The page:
Denser plate subducted. Deep sea trench, earthquakes. Volcanoes underwater create island arcs like in the Mariana islands
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Continental- contintental ( destructive)
Neither subducted. Earthquakes& fold mountains like the Himalayas form
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No volcanoes. Pressure build up as they move past each other may lead to earthquakes. Pacific and North American plate- San Andreas fault
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Magma plume
Not near a plate margin. Vertical column of hot magma that rises from the mantle. Magma stays still but crust moves. Active volcanoes form where there’s a hot spot
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Which island was formed by a magma plume
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Constructive margin volcanoes- lava type and landforms
Basaltic- runny, most frequently occurring, hot, not violent, shield volcanoes, ocean ridges, rift valleys
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Destructive margin volcanoes - lava type and landforms
Andesitic, ryolitic. Viscous, cooler, not common. Lava creates blockages to volcanic vents and the pressure build up leads to violent eruptions. Composite/ stratovolcano
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Primary volcano hazards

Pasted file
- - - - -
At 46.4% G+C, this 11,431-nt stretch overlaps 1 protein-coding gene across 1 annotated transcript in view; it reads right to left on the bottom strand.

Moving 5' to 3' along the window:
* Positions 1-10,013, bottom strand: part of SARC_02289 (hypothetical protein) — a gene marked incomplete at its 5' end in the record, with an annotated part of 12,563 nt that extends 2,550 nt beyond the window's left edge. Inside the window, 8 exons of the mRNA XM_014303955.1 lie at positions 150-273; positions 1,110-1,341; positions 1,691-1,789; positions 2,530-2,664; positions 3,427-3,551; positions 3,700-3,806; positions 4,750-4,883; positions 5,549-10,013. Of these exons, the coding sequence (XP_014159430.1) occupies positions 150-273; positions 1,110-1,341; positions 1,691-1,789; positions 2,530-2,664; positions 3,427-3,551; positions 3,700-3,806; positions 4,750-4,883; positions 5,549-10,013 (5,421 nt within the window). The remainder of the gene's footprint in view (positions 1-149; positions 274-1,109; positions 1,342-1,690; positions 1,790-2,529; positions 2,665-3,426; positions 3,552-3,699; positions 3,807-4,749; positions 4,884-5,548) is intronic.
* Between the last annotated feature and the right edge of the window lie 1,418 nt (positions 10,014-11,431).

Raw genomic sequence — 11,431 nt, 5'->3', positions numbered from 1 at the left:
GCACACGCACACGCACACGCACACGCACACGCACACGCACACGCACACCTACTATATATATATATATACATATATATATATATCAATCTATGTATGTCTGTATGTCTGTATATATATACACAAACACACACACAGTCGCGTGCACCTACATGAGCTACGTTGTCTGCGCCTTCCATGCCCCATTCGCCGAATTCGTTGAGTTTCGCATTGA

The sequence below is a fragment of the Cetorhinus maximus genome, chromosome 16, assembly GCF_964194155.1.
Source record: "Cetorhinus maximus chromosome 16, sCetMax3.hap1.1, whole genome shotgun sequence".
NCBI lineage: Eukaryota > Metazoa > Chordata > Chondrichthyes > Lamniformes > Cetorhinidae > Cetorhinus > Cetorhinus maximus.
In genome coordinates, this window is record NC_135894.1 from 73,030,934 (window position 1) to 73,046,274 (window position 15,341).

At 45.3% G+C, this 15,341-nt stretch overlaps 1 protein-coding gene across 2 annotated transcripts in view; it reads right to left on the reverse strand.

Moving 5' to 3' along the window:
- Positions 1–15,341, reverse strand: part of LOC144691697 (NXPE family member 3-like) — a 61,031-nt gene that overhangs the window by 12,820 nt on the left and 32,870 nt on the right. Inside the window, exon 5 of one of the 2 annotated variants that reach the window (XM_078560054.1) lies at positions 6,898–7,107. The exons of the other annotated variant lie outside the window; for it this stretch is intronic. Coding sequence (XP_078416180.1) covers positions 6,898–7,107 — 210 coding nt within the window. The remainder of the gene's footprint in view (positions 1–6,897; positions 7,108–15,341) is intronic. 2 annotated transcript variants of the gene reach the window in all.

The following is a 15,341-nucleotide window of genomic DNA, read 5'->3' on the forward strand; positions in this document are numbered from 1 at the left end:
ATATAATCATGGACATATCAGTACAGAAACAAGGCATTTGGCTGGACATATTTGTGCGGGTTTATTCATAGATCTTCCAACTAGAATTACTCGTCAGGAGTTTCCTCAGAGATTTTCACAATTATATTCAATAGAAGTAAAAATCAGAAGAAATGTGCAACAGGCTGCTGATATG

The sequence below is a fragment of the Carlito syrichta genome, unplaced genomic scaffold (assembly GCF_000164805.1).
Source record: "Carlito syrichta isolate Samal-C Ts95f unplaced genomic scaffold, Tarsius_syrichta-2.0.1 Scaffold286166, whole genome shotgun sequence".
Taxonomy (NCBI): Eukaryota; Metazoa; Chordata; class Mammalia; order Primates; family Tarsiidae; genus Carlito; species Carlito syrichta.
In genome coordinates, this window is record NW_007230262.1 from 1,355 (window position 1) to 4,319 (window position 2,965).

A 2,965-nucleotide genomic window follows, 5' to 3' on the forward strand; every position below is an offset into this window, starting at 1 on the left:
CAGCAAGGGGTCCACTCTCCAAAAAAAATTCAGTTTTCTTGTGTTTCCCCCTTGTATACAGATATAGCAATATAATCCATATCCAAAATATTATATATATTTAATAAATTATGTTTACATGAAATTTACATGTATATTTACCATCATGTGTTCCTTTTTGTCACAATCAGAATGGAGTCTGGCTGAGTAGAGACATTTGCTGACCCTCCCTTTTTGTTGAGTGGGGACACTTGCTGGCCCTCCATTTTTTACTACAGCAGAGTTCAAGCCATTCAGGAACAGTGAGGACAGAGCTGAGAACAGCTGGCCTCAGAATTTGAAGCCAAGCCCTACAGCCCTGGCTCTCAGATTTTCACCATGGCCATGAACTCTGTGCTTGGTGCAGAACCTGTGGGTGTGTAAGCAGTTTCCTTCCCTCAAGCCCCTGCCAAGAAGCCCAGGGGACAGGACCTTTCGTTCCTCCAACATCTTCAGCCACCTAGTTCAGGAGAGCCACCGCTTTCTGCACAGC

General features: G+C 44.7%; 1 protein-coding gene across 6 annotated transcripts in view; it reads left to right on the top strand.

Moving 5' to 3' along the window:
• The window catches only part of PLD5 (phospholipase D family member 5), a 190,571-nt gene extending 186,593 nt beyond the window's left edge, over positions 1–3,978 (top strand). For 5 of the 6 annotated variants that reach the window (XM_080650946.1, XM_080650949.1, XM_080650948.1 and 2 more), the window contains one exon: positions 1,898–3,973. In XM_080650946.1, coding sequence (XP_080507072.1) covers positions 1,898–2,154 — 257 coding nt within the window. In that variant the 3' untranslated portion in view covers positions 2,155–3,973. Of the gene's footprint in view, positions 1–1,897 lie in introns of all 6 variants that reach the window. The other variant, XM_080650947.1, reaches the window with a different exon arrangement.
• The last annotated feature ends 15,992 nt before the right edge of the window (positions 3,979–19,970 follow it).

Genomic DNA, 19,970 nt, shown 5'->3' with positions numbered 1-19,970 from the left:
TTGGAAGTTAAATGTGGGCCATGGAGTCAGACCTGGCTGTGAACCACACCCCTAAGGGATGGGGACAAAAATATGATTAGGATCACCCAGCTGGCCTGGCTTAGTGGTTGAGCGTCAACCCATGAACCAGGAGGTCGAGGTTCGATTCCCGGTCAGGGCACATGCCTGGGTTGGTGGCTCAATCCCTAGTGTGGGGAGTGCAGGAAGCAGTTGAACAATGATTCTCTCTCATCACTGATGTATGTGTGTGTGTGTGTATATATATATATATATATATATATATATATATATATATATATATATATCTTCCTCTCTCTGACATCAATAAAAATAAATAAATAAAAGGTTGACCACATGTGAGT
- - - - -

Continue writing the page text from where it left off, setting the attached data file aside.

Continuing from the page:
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Pyroclastic flows (nueè ardente)
Ash/gas/rock. Travels at 80km/h. Flows around 10-15km. Pompeii buried this way. They come with little warning
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Lava flows
Down the volcanic vent. Travelling up to 10 KM/h. Slow flows, easy to evacuate but everything in its path is destroyed
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Volcanic gases
Sulphur dioxide and carbon dioxide. Leading to breathing difficulties
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Pyroclastic/ash fallout (tephra)
Travelling thousands of KM from the volcano. Heaviest rocks deposited near the volcano. Particles far away. Largest may destroy buildings, finest may cover buildings in metres of ash.
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Secondary volcano hazards
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Mudflows (Lahars)
Volcanic material+water. Either from rainfall or from ice melted by the volcano. Moving up to 80km/h. Can destroy infrastructure and habitats. May lead to tsunamis
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Acid rain
Volcanic gases+ water vapour? Damage ecosystems, erode buildings
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Volcanic explosivity index
0-8. Amount of material released and the hight it’s blasted
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Prevention of a volcano
They can’t be prevented but the damage done can be reduced by stopping people living near them
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Preparing for a volcano
Monitoring systems, evacuation plans, finding out where the nearest shelter is, communities can develop search and rescue teams
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Adapting to a volcano
Strengthening buildings, setting up farms nearby which benefit from fertile soils
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Soufirere Hills Volcano- Montserrat. LIC